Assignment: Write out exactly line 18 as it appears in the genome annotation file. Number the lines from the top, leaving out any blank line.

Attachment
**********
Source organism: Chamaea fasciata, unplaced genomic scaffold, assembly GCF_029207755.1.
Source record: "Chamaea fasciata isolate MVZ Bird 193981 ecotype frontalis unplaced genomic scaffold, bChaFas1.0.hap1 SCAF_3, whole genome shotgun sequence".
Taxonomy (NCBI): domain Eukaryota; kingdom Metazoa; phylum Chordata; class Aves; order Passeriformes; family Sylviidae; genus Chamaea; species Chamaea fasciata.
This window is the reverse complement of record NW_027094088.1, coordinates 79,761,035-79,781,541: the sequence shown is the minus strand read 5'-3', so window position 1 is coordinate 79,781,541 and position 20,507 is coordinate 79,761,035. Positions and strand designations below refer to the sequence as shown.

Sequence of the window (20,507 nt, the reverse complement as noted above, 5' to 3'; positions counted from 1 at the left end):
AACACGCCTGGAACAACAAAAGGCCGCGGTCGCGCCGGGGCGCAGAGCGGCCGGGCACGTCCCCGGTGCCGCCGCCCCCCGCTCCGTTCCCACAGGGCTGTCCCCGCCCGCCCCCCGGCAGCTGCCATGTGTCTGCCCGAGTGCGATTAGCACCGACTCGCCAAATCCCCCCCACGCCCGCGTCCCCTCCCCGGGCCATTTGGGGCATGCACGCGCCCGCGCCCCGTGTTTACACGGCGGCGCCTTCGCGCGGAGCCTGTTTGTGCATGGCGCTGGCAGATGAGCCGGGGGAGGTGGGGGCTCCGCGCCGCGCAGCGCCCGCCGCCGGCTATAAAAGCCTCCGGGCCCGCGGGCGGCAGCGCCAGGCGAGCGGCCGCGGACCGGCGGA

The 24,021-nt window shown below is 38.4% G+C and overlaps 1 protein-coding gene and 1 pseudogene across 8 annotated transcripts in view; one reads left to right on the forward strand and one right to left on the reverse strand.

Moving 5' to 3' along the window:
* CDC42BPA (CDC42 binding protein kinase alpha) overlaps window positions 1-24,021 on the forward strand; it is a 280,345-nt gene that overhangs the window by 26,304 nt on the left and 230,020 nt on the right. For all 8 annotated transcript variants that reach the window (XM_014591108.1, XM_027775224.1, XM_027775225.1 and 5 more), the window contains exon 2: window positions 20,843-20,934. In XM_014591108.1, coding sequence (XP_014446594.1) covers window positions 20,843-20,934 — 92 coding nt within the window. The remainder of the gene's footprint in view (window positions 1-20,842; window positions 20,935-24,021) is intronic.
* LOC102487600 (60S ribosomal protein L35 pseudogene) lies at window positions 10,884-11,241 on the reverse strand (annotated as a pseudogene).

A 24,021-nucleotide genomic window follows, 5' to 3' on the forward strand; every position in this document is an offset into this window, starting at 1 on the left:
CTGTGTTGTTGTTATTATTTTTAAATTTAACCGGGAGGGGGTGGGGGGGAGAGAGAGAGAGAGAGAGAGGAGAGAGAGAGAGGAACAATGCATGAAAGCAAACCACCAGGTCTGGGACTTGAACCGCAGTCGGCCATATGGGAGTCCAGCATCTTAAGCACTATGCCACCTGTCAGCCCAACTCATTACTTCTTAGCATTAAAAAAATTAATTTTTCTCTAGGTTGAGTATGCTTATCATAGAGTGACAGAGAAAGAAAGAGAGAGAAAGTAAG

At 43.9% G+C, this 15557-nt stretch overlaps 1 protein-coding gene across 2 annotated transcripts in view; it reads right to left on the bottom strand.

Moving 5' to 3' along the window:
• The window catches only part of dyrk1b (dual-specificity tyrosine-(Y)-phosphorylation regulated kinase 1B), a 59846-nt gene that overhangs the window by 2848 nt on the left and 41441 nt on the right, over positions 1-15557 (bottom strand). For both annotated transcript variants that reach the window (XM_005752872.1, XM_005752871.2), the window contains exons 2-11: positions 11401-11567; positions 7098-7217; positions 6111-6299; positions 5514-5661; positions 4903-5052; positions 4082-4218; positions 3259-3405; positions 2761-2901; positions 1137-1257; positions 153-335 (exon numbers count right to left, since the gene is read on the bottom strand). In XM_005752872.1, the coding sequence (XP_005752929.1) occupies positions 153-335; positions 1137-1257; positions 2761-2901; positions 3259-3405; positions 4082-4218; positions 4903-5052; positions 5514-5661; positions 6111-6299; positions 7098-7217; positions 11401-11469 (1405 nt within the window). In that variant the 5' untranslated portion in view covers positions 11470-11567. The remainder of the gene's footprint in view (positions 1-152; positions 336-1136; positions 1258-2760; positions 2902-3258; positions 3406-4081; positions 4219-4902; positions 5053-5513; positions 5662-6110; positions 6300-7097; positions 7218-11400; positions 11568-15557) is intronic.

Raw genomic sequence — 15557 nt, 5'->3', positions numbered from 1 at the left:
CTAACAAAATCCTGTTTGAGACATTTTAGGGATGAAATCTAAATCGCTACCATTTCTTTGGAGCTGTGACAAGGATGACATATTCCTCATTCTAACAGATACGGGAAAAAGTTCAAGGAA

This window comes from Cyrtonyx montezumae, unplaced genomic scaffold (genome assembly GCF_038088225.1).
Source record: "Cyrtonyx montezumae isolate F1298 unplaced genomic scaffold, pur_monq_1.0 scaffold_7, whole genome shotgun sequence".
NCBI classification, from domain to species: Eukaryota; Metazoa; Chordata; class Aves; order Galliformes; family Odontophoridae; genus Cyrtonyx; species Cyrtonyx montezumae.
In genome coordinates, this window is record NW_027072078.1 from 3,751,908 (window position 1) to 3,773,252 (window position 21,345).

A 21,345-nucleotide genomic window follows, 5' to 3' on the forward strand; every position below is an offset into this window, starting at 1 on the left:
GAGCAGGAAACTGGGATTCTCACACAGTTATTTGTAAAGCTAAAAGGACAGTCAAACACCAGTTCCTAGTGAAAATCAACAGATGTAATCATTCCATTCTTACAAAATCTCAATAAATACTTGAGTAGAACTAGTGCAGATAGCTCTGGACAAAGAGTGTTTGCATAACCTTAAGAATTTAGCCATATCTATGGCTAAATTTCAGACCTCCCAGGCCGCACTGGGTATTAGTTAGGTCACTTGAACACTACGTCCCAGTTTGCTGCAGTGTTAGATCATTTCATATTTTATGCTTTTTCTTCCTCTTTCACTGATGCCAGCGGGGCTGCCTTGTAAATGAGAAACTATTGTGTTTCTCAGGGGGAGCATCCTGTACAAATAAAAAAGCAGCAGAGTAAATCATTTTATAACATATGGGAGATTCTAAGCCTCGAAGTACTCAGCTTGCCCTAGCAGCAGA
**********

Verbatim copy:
This window comes from Cyrtonyx montezumae, unplaced genomic scaffold (genome assembly GCF_038088225.1).